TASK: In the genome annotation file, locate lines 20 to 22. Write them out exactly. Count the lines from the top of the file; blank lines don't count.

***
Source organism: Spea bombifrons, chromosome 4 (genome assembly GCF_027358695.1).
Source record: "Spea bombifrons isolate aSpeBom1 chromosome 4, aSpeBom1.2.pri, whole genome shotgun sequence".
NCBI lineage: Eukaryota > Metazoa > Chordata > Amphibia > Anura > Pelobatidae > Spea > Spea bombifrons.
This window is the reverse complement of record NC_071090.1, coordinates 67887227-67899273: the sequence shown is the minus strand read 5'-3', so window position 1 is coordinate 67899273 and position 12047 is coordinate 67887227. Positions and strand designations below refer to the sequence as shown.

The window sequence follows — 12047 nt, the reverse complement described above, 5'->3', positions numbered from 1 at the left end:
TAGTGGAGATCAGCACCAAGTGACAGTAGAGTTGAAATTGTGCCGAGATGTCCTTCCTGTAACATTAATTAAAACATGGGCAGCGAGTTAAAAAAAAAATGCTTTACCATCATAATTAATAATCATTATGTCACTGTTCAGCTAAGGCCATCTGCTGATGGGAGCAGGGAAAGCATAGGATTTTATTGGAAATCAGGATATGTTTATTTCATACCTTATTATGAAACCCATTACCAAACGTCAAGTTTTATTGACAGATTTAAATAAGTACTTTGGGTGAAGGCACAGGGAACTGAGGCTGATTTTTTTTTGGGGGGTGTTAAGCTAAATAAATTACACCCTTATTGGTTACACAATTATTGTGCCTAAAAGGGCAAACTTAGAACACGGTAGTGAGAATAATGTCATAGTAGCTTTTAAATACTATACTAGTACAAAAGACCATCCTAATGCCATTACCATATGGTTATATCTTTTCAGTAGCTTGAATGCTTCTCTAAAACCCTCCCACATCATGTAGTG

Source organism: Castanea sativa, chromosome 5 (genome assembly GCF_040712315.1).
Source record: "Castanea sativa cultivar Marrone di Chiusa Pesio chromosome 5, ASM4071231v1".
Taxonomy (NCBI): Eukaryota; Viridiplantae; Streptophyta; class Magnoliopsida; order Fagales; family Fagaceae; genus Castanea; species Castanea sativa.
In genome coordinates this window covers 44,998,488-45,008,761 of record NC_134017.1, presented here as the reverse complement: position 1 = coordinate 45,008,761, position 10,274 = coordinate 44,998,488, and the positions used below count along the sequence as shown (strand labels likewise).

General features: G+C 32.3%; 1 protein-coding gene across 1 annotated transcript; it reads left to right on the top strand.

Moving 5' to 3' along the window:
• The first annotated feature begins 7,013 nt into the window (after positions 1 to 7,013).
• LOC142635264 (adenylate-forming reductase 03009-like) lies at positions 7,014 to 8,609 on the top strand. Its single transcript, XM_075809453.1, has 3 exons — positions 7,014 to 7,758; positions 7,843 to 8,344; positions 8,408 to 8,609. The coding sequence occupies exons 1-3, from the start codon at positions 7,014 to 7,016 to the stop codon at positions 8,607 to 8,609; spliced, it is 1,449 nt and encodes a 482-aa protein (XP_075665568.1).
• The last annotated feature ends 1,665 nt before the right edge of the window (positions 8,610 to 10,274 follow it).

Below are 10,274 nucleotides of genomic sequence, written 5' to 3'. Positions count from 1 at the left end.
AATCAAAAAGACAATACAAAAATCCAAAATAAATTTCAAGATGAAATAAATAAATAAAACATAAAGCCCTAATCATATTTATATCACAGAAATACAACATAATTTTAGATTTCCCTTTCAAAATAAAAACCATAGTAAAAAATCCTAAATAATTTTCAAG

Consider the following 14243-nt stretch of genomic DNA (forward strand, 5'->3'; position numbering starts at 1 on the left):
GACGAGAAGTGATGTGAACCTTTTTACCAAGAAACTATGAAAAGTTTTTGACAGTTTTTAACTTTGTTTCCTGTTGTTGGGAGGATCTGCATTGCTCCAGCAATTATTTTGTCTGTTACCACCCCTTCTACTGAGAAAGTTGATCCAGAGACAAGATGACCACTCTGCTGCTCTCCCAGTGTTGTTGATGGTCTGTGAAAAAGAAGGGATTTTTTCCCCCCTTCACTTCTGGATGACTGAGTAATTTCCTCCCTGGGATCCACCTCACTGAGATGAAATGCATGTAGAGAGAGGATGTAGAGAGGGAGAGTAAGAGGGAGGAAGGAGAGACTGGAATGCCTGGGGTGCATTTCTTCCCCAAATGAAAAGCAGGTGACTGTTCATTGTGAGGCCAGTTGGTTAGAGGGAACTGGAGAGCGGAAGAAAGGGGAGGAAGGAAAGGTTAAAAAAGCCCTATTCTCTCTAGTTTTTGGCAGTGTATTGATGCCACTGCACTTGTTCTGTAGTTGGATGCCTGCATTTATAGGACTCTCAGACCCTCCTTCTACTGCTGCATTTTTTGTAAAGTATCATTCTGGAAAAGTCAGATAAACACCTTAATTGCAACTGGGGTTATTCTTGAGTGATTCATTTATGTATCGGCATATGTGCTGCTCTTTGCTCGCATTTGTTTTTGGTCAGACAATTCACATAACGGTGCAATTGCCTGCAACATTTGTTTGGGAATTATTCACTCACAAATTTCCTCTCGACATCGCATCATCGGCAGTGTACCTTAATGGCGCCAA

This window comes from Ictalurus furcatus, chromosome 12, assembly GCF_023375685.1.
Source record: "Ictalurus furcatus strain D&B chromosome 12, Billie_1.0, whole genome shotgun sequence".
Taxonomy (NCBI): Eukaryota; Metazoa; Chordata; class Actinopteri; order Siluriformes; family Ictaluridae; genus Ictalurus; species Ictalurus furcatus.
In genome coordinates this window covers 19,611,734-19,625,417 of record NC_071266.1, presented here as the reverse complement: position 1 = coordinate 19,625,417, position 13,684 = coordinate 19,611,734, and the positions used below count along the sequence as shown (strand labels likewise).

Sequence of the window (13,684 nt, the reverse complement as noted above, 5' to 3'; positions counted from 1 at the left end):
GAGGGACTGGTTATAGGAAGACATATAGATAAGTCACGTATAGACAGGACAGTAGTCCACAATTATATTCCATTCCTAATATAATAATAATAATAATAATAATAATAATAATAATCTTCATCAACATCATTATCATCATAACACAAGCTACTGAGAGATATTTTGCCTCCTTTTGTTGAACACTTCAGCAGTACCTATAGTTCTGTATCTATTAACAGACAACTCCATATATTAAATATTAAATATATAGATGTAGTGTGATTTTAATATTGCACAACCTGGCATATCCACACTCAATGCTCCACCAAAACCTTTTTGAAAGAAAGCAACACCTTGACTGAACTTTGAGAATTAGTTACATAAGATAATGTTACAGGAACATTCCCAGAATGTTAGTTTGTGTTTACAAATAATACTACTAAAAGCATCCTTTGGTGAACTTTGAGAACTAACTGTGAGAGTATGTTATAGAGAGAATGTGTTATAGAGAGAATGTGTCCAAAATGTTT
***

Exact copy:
This window comes from Ictalurus furcatus, chromosome 12, assembly GCF_023375685.1.
Source record: "Ictalurus furcatus strain D&B chromosome 12, Billie_1.0, whole genome shotgun sequence".
Taxonomy (NCBI): Eukaryota; Metazoa; Chordata; class Actinopteri; order Siluriformes; family Ictaluridae; genus Ictalurus; species Ictalurus furcatus.